These and other features, objects, and advantages of the present invention will become apparent to a person of ordinary skill upon reading the following description and claims together with reference to the accompanying drawings.
FIGS. 1 and 2 are perspective views of shifters constructed for right-hand driven vehicles and left-hand driven vehicles, respectively;
FIG. 3 is a perspective view of the shifter shown in FIGS. 1 and 2, but with the covers removed to show the symmetrical shifter therebelow;
FIG. 4 is an exploded perspective view of the shifter shown in FIG. 3;
FIG. 5 is a perspective view of the shift lever shown in FIG. 4;
FIG. 6 is an exploded perspective view of the shifter shown in FIG. 3;
FIG. 7 is an enlarged fragmentary perspective view of the solenoid and the locking member of the shifter shown in FIG. 4;
FIG. 7A is an enlarged fragmentary perspective view of the solenoid and the locking member of the shifter shown in FIG. 4;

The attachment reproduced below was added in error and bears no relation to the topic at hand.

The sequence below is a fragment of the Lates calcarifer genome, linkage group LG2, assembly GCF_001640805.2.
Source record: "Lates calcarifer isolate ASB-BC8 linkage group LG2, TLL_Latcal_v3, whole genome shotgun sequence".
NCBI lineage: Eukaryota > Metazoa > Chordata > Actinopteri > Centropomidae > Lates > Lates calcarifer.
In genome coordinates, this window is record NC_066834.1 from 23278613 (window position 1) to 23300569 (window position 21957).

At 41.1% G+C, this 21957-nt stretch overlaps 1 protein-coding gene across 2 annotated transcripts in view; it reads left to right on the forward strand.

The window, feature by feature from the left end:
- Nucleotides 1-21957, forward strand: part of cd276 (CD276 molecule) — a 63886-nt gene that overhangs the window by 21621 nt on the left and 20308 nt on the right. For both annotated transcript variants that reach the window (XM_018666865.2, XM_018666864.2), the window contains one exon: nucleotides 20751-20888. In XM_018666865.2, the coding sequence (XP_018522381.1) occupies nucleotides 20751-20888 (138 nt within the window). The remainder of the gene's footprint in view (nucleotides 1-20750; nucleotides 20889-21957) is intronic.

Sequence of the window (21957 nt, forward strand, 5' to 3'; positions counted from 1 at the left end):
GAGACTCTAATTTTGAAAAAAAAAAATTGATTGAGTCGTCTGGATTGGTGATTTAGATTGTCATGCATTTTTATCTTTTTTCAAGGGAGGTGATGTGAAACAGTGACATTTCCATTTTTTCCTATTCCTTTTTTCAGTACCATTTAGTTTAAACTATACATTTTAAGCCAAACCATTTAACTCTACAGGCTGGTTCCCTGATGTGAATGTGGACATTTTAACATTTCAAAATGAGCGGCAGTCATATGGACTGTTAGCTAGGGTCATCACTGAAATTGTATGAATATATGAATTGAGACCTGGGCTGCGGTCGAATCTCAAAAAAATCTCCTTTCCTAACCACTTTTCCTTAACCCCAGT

FIG. 8 is an enlarged fragmentary perspective view of an assembly of the solenoid and the locking member shown in FIG. 7;
FIGS. 9 and 10 are schematic views of the solenoid of FIG. 7, showing the solenoid in a retracted position and in an extended position, respectively;
FIGS. 11-14 are cross-sectional views taken transversely across the configured slot in the gated member at the park, reverse, neutral, and drive positions in the slot;
FIGS. 15 and 16 are cross-sectional views similar to the FIG. 11, but showing the extendable pin in the solenoid as being in the retracted and extended positions, respectively;
FIG. 17 is a cross-sectional view similar to the FIG. 13, but showing the extendable pin of the solenoid as being in the extended position;
FIGS. 18 and 19 are side views of the extendable pin and the housing of the solenoid shown in FIG. 9;
FIG. 20 is a cross-sectional view showing the internal details of the solenoid shown in FIG. 9;
FIG. 21 is a fragmentary perspective view of the “down wall 85A” of a modified shifter, the view being similar to FIG. 7;
FIG. 21A is a fragmentary perspective view of the shifter of FIG. 21, but of an opposite side and similar to FIG. 7A;